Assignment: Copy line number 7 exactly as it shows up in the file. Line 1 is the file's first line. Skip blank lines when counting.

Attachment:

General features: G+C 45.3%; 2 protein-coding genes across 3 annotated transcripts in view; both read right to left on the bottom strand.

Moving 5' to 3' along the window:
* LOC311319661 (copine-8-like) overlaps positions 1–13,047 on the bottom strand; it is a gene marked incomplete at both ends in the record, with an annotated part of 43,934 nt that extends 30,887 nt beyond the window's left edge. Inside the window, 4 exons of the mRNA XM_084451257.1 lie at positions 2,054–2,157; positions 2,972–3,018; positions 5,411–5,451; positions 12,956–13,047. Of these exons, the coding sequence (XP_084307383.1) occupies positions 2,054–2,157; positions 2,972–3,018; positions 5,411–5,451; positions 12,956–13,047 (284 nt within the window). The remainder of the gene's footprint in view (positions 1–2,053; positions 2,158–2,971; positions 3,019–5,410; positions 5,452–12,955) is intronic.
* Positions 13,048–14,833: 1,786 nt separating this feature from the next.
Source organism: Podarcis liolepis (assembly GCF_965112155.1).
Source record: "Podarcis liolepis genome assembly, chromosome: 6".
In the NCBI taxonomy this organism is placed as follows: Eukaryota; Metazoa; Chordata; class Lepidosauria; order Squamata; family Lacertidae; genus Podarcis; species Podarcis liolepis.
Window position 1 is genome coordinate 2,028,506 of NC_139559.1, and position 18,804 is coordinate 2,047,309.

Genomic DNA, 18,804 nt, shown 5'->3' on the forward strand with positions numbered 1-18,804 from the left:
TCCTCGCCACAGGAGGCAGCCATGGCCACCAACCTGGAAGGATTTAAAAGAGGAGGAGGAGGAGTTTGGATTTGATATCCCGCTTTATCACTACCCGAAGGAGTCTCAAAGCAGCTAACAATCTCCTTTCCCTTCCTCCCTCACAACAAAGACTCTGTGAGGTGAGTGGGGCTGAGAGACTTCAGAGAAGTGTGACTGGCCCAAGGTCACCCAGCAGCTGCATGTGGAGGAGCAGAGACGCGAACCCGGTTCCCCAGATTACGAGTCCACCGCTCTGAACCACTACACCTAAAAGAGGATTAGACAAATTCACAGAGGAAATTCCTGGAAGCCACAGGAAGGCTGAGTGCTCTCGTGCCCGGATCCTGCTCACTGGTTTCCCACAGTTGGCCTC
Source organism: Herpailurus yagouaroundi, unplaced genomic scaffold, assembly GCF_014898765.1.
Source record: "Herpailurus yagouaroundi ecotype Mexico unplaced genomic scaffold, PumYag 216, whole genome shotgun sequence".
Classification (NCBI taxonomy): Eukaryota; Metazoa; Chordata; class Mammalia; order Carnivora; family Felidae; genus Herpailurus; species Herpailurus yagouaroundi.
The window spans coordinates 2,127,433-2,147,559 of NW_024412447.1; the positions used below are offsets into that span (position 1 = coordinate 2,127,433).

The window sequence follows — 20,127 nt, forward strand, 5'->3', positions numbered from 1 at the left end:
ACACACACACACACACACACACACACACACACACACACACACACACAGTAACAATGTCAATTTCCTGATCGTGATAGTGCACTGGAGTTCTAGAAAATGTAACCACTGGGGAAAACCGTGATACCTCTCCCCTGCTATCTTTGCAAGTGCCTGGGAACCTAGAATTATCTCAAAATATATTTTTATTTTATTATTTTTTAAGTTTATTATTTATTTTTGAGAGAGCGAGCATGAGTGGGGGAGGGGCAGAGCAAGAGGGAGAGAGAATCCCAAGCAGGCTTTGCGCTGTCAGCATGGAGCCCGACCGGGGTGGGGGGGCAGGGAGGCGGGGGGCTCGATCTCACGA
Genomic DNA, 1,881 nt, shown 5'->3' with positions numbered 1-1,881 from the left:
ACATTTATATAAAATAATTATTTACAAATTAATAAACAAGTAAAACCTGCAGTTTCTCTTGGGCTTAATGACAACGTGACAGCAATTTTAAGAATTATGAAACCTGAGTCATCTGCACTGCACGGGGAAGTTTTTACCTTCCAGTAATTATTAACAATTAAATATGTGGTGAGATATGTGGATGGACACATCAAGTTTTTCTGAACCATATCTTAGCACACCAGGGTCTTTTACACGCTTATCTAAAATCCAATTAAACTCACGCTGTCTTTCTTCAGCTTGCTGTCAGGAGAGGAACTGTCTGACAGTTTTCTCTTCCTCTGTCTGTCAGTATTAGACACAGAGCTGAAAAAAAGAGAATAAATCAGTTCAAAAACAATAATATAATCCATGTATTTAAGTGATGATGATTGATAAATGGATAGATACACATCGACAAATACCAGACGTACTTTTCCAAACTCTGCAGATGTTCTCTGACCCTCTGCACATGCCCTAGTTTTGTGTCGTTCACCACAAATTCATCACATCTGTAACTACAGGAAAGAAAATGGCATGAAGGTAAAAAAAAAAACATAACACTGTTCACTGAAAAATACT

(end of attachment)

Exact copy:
In the NCBI taxonomy this organism is placed as follows: Eukaryota; Metazoa; Chordata; class Lepidosauria; order Squamata; family Lacertidae; genus Podarcis; species Podarcis liolepis.